Once they return from the sea, it is the duty of the women to clean these fishes and sell them to tourists or take them to the Badagry market for sale. Since the market day is every five days, they depend mostly on visitors who tour the site. There is no electricity in this village thus there is heavy reliance on generator and this inadvertently affects the selling price of the fishes.
The community can only boast of two schools but there are number of churches in this community.
There is also a linking bridge to the Nigeria and Benin Republic expressway which serves as an access point to this settlement.
Though quite small in population, the settlers pride themselves in their fishing occupation and peaceful environment. They are hospitable and speak the Yoruba language fluently. It is hard to differentiate them from the Yoruba speaking Eguns on the Island. Other individuals earn a living by being tour guides at the mythical slave route; others are engaged in transportation services, either by motorcycle or speedboat.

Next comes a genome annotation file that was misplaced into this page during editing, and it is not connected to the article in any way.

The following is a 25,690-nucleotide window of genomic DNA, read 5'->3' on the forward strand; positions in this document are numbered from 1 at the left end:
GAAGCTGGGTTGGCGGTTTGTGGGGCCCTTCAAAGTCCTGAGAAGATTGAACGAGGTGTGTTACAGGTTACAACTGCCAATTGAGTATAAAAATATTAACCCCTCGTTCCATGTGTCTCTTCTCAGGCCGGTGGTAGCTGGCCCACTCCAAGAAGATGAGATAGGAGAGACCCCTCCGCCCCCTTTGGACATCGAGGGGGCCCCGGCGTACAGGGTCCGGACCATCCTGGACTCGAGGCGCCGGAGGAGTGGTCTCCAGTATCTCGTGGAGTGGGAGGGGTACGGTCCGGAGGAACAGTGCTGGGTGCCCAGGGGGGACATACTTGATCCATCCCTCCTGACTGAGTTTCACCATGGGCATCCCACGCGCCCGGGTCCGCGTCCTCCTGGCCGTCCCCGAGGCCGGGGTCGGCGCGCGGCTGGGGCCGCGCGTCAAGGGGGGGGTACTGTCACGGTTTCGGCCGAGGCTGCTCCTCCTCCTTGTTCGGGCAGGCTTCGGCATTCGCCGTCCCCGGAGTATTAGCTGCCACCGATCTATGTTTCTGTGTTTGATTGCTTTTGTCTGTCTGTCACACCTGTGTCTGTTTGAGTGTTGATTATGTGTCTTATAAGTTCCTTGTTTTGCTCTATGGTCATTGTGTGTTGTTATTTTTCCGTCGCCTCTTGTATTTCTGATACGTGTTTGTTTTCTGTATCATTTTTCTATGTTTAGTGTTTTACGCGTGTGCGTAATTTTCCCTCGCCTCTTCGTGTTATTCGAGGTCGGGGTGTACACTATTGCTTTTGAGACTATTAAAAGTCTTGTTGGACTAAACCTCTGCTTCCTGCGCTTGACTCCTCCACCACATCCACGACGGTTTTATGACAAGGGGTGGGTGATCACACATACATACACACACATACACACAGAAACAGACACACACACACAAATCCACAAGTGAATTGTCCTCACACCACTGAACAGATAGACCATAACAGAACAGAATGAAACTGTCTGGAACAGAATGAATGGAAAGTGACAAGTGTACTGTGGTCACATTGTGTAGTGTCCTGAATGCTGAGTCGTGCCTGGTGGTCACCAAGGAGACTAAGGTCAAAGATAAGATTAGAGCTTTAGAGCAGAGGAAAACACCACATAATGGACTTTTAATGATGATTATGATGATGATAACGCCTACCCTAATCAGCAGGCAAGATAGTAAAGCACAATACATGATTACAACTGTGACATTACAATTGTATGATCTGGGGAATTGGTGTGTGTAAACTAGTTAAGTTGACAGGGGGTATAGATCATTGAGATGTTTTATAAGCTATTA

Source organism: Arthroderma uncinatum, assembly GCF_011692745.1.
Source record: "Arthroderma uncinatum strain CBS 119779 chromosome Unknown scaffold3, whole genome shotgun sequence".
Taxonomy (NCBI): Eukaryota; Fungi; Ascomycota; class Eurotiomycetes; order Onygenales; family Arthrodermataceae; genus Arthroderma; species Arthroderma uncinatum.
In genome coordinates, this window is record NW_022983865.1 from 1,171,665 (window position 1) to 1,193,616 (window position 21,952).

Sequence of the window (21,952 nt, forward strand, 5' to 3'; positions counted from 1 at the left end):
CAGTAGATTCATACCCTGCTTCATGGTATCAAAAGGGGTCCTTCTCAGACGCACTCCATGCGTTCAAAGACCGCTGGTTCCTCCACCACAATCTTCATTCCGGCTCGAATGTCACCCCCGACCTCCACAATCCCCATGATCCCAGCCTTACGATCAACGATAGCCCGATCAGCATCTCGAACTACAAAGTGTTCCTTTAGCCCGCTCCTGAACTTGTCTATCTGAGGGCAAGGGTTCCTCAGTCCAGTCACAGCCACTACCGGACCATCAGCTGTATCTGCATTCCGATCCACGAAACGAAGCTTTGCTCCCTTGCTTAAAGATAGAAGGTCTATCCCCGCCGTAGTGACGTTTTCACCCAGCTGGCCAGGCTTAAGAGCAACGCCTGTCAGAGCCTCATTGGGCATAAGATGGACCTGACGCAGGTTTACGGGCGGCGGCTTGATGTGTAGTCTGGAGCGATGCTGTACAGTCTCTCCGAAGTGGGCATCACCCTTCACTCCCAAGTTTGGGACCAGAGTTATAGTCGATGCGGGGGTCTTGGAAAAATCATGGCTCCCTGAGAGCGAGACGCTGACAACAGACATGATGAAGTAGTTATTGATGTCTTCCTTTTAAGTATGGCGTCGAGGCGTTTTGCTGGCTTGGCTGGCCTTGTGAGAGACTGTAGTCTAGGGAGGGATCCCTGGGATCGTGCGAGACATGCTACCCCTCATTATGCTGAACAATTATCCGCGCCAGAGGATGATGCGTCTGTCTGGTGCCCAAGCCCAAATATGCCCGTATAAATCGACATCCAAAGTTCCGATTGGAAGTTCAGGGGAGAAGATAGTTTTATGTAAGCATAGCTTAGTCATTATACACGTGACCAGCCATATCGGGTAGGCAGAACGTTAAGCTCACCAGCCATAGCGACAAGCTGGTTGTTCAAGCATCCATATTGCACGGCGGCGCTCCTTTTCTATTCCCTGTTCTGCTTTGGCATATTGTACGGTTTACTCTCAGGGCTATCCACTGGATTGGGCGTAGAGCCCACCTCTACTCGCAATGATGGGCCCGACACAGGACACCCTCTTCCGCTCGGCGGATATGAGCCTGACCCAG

Badagry locals comprising of the Aworis, Egun, Yoruba and ogu people are known for their hospitable disposition
Badagry has a very interesting place which include the Palace of Akran of Badagry and its mini ethnographic museum, the early missionaries cemetery, the first storey Building in Nigeria and whispering.
Badagry is of proud warriors in the ancestral savanna.
Badagry, your beautiful ancient stories lingers in our memories.
Badagry a place full of tribulations in the early stage but at the end has a beautiful story that generations upon generations keep longing to see the beautiful city.
Long live Badagry
Ogunbewon Adebukola Oluwakorede